Quickie on programming equality tests

Just noticed this come up on my Facebook news feed – how to code assignment statements when programming (not in T-SQL):

  1. if (foo == 4) then …
  2. if (4 == foo) then …

#1 is the most natural way to write the conditional expression, but has a *massive* potential for introducing bugs that are very, very hard to find. If the second '=' is omitted, the conditional expression suddenly becomes an assignment statement and evaluates to true. Nasty.

#2 is the best way to avoid such problems, even though it seems unnatural. If the second '=' is omitted, it becomes an assignment statement but the compiler will barf, because you can't assign a value to a constant. (Some languages and data types may be immune to this – so this isn't a blanket statement – it's certainly a problem in C++.)

#1 was the cause of several bugs that took me a while to find while working on the Storage Engine code – all C++. I always use #2.

PS if (foo = 4) won't compile in C# if foo is an int, but you can come up with weird cases that do compile and break. Who uses managed code anyway?!? ;-) (ok, no hate mail please)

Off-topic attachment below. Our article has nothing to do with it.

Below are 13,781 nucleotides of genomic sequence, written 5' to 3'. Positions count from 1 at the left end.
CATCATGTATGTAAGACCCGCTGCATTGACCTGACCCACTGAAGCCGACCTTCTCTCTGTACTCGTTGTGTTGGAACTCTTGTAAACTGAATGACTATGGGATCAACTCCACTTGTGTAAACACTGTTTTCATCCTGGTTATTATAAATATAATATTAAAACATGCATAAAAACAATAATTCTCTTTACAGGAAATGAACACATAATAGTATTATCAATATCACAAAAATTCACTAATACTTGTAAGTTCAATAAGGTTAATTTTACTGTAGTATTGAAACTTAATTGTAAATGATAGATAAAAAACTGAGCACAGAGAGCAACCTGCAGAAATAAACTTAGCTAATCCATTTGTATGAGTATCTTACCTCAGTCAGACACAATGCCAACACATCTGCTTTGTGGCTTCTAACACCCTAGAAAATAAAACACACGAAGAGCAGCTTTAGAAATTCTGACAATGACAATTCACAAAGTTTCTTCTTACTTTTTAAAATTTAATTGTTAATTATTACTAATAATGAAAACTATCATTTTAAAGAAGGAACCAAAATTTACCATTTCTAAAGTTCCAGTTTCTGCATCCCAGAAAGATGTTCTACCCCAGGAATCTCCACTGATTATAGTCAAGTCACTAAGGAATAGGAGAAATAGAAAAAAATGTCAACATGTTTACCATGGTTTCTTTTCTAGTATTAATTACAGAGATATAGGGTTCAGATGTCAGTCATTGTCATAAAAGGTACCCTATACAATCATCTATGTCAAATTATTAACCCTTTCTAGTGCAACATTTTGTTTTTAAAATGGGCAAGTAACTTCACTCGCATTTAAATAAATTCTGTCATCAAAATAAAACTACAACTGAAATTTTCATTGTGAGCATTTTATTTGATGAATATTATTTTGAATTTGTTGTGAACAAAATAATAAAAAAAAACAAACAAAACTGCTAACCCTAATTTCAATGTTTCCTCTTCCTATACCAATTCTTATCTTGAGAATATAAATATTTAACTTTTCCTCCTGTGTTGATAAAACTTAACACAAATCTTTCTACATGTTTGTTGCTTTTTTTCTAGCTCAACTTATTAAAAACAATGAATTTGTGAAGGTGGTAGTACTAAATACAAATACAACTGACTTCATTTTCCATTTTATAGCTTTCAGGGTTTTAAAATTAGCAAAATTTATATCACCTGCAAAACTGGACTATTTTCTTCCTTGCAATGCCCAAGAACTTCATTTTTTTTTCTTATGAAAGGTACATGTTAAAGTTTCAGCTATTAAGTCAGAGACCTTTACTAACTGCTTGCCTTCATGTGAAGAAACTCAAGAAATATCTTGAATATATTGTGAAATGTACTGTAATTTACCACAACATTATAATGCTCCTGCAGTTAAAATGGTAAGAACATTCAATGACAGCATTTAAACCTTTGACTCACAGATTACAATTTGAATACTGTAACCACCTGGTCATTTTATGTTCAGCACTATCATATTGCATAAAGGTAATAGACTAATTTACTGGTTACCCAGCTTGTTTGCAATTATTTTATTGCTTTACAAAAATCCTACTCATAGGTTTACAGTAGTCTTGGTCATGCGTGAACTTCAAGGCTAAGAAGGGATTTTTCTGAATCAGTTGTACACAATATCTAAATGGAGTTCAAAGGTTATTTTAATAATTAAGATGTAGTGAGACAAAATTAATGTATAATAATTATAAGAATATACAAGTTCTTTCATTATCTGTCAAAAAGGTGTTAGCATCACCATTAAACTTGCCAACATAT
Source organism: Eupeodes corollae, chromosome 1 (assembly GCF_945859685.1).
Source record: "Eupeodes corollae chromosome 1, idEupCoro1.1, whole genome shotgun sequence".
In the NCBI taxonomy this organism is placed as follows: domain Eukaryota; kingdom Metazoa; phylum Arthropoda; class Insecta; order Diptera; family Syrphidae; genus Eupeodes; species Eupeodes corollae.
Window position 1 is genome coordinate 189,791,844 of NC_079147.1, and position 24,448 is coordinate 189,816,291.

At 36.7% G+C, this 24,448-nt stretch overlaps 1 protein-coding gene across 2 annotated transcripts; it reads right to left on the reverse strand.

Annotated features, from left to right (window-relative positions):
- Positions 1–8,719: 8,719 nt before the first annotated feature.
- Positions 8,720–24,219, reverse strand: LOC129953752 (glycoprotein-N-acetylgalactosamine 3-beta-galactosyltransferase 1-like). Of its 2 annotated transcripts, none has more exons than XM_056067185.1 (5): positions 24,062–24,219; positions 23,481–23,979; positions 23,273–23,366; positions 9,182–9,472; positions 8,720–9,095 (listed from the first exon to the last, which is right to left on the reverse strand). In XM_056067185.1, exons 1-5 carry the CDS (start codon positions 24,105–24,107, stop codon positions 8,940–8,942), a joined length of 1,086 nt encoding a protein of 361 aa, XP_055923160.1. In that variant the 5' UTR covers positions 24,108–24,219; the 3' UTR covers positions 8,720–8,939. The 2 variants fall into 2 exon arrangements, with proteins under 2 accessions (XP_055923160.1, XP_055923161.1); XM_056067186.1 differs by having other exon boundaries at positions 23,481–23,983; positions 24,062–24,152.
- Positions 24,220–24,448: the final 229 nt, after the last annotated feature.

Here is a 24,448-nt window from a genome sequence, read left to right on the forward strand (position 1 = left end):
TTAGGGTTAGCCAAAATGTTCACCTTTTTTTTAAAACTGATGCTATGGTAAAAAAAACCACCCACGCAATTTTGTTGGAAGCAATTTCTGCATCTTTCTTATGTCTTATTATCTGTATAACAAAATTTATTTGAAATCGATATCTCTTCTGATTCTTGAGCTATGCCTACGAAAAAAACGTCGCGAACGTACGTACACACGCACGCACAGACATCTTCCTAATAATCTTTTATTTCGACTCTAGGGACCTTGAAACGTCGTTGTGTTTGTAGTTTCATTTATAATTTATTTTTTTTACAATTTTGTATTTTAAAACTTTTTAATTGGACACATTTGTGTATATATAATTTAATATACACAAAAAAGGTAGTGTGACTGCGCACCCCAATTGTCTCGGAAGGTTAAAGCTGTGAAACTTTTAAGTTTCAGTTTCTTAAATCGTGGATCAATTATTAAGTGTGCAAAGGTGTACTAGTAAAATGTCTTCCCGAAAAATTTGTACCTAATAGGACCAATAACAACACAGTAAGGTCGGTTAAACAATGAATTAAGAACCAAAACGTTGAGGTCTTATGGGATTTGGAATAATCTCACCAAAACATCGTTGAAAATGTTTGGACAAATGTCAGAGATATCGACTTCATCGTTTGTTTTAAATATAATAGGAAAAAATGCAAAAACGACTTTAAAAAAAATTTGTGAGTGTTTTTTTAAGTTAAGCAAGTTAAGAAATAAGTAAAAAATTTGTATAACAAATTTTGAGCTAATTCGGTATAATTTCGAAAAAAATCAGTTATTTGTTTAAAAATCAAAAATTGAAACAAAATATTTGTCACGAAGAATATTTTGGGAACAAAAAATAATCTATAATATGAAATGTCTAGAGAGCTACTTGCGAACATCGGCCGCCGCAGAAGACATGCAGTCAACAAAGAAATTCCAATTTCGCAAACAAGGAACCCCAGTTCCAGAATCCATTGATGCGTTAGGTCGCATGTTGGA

Photos: amazing wall paintings from the Imperial Palace in Bangkok

In February this year we stopped off in Bangkok on the way to and from teaching in Hyderabad. On one of the days we did some sight-seeing, including the Imperial Palace in Bangkok. I took a bunch of photos of the wall paintings in the outer courtyard and I've posted an album up on Facebook (easier than a big, bloated blog post here). You can get to the album at http://www.facebook.com/album.php?aid=2020899&id=1293146061&l=5c4c559fa5 (even if you're not on Facebook).

Here's an example:


Weekly survey: large-value character storage

(And it's official – this is blog post 39 this month, making this my most prolific month yet for blogging. An arguably dubious achievement…)

In this week's survey, I'm interested in your views on the best way to store large-value character data. I'll report on the results next week (around 4/3/09).